Ok, being real, ANY time you can fit in a workout is the best time for you to do it. However, if you can manage it, first thing in the morning is the absolute best time to plan to work out.
- Any habit becomes easier to keep if you “stack” it with habits you already have.
If you’re not yet familiar with the concept of habit stacking, let me break it down for you briefly. Basically, once you already have a habit formed, say, brushing your teeth, to the point it just kind of happens without you thinking much about it, it’s easier to stick to a new habit if you tie the new habit to an old habit like brushing your teeth. For reasons that involve psychology and a whole lot of science I don’t want to get into, this just is.
Odds are good that you already have a lot of habits that are nearly automatic as part of your morning routine, so it’s easier to add working out into that list and take advantage of the habit sticking bump you get from habit stacking.
- Your kids/spouse/partner/hamster probably aren’t awake yet.
As rough as it is to pry yourself from bed while everyone else in your home is asleep that also means that they won’t be awake to interrupt you with requests. There won’t be any, “Bae, where did I put the?” Or, “Mom, can I have super sugar cereal for breakfast,” kinds of interruptions. For me at least, if I put off my workout until after my family has awakened, I already have a much harder battle to fit it in. Often, this isn’t even their fault, but more my own guilt at leaving them on their own or my own desire to spend time with them rather than taking time for myself.
- You will feel better ALL day long.
Maybe not after that first workout, but once you’re in the habit of working out. I feel better all day long both physically, because I’ve gotten blood moving through my body and muscles stretched and worked, but also psychologically. No matter what else happens in my day, I can have a feeling of accomplishment knowing I got my workout in. There are also studies showing that exercising before work increases productivity because you’ve already increased blood flow to your brain before you get started. Once I got used to working out in the morning, I reached a point where I didn’t feel right if I didn’t.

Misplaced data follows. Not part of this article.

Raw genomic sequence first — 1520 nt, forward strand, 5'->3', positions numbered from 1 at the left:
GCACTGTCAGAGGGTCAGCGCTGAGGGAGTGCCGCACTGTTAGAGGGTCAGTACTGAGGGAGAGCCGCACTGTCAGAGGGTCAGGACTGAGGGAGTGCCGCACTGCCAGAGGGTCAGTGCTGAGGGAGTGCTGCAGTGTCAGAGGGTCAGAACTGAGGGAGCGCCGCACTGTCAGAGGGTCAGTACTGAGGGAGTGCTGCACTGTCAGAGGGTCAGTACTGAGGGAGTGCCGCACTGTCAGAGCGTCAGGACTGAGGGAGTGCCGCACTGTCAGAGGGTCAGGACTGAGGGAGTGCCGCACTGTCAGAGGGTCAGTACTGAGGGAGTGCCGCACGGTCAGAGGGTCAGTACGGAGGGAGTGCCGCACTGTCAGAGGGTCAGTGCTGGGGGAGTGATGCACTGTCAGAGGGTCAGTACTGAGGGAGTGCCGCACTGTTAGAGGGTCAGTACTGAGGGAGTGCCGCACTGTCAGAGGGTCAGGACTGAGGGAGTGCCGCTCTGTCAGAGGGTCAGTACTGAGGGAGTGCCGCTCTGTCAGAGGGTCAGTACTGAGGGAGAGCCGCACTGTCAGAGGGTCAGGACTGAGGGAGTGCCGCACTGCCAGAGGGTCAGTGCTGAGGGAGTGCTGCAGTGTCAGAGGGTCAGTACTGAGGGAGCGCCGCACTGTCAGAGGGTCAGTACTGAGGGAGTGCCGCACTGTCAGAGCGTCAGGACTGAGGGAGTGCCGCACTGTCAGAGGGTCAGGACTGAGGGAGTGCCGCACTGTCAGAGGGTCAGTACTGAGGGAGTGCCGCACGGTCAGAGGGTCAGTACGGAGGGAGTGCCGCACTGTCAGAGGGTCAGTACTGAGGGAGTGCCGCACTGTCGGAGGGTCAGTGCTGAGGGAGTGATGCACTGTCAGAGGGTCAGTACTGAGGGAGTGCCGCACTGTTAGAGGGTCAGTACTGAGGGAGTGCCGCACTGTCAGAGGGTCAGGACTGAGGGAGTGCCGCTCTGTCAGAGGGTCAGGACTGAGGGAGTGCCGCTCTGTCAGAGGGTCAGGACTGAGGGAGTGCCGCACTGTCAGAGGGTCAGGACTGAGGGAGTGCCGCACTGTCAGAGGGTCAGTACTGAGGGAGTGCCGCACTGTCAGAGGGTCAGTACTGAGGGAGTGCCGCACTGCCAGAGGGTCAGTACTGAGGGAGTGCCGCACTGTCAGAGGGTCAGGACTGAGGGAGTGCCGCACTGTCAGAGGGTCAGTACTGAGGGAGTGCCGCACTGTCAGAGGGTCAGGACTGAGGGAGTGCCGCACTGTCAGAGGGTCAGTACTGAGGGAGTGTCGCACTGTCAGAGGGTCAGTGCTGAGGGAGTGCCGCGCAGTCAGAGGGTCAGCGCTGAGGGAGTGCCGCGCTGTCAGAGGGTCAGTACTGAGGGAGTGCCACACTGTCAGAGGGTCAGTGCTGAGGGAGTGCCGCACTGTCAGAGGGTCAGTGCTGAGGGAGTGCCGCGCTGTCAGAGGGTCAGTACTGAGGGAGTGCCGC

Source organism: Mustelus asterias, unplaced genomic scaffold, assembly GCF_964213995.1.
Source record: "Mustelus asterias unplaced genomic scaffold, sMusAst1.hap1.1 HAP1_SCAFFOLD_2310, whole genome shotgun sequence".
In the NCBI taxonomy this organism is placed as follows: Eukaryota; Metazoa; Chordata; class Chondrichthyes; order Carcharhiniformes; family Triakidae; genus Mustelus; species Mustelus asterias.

- You’re more likely to get a workout done if you plan to do it first thing in the morning.
It’s the same reason I plan any important work tasks that I MUST get done for the first thing when I walk into work. If I put those tasks off, inevitably, someone contacts me with one issue, then another, and then suddenly the day is almost over and I didn’t get to whatever it was that was so important. At home, the same thing happens. I’ll have great plans to reorganize a closet, then find some laundry that needs doing, see the empty dog bowl as I walk by to get the laundry in the wash and then find that the dishes need doing when I go to fill the dog bowl…etc. By the time I get back to the closet, it’s bedtime. Add in what my family needs from me…and that gets even tougher to stay on track. Working out first thing in the morning before I even look at my to-do list makes it easier to prioritize it and get it done.
- Your metabolism is raised to begin the day.
If your body is an engine that burns calories as fuel, it burns a lot more efficiently if you start that engine earlier in the day and warm it up. You really should get in the habit of eating something before working out. (That’s one I struggled with and I’ll write more about that in another post.) After you workout, though, your body continues to burn calories at a higher rate for a while after your workout as it repairs muscle and bumps blood at a higher rate. If you’re trying to lose or maintain weight, working out earlier means that you’ve primed your body to do just that throughout your day.
- It’s more efficient time-wise.
You need to get dressed, brush your teeth, and do all those normal hygiene tasks anyway before you can be ready for your day. Working out in the morning meshes really nicely with all these so that you’re not doing double the efforts in one day. After your workout, you shower and get dressed as usual, rather than getting all dressed for your day, putting on makeup if you’re a woman, and getting your hair right, only to later workout and then have to do it all over again. A morning workout means less duplication of the things you need to do. You get all your sweating in, clean up, and start your day like any other day, but without that lingering thought that you need to fit in a workout later.
I also find that those tasks become a REALLY great reason for me NOT to work out later if I missed my morning workout. It’s so easy to avoid working out because I don’t want to shower again and put on another outfit that day or I don’t want to redo my makeup or dirty another towel. Having it all done in the morning as part of my routine neatly sidesteps all those excuses.
If you’re not used to working out in the morning, I hope these reasons will help you give it a try. Another side benefit I’ve found is that I’m less likely to hit snooze and then have to get ready in a rush if I know I have to fit a workout in. Hopefully you’ll find it helps you, too!